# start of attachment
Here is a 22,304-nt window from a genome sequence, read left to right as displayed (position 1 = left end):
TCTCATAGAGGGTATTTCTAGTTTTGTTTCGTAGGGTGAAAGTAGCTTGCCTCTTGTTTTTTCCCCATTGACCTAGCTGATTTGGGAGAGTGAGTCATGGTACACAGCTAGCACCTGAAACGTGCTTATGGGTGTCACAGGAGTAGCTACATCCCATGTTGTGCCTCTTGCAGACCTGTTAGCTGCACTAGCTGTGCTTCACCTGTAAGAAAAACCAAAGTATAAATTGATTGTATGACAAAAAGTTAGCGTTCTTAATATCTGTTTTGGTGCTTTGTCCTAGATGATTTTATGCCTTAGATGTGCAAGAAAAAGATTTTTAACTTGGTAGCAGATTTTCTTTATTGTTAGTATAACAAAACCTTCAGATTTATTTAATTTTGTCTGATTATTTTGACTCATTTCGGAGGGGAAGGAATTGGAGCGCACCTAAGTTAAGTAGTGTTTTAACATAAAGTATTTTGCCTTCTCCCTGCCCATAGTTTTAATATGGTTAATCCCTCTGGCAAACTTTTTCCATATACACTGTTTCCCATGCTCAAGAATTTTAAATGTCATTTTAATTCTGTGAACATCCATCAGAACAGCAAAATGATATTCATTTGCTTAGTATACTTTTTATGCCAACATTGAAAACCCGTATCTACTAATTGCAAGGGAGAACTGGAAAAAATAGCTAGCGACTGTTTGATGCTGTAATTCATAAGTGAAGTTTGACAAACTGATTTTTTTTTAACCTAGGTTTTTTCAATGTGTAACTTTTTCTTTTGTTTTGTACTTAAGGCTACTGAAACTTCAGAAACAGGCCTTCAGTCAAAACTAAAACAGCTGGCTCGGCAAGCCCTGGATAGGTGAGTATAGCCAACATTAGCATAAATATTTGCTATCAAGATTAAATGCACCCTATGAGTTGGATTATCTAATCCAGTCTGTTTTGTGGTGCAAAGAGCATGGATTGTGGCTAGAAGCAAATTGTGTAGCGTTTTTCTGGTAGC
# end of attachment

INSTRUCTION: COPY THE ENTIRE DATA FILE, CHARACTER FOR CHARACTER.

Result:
Here is a 22,304-nt window from a genome sequence, read left to right as displayed (position 1 = left end):
TCTCATAGAGGGTATTTCTAGTTTTGTTTCGTAGGGTGAAAGTAGCTTGCCTCTTGTTTTTTCCCCATTGACCTAGCTGATTTGGGAGAGTGAGTCATGGTACACAGCTAGCACCTGAAACGTGCTTATGGGTGTCACAGGAGTAGCTACATCCCATGTTGTGCCTCTTGCAGACCTGTTAGCTGCACTAGCTGTGCTTCACCTGTAAGAAAAACCAAAGTATAAATTGATTGTATGACAAAAAGTTAGCGTTCTTAATATCTGTTTTGGTGCTTTGTCCTAGATGATTTTATGCCTTAGATGTGCAAGAAAAAGATTTTTAACTTGGTAGCAGATTTTCTTTATTGTTAGTATAACAAAACCTTCAGATTTATTTAATTTTGTCTGATTATTTTGACTCATTTCGGAGGGGAAGGAATTGGAGCGCACCTAAGTTAAGTAGTGTTTTAACATAAAGTATTTTGCCTTCTCCCTGCCCATAGTTTTAATATGGTTAATCCCTCTGGCAAACTTTTTCCATATACACTGTTTCCCATGCTCAAGAATTTTAAATGTCATTTTAATTCTGTGAACATCCATCAGAACAGCAAAATGATATTCATTTGCTTAGTATACTTTTTATGCCAACATTGAAAACCCGTATCTACTAATTGCAAGGGAGAACTGGAAAAAATAGCTAGCGACTGTTTGATGCTGTAATTCATAAGTGAAGTTTGACAAACTGATTTTTTTTTAACCTAGGTTTTTTCAATGTGTAACTTTTTCTTTTGTTTTGTACTTAAGGCTACTGAAACTTCAGAAACAGGCCTTCAGTCAAAACTAAAACAGCTGGCTCGGCAAGCCCTGGATAGGTGAGTATAGCCAACATTAGCATAAATATTTGCTATCAAGATTAAATGCACCCTATGAGTTGGATTATCTAATCCAGTCTGTTTTGTGGTGCAAAGAGCATGGATTGTGGCTAGAAGCAAATTGTGTAGCGTTTTTCTGGTAGC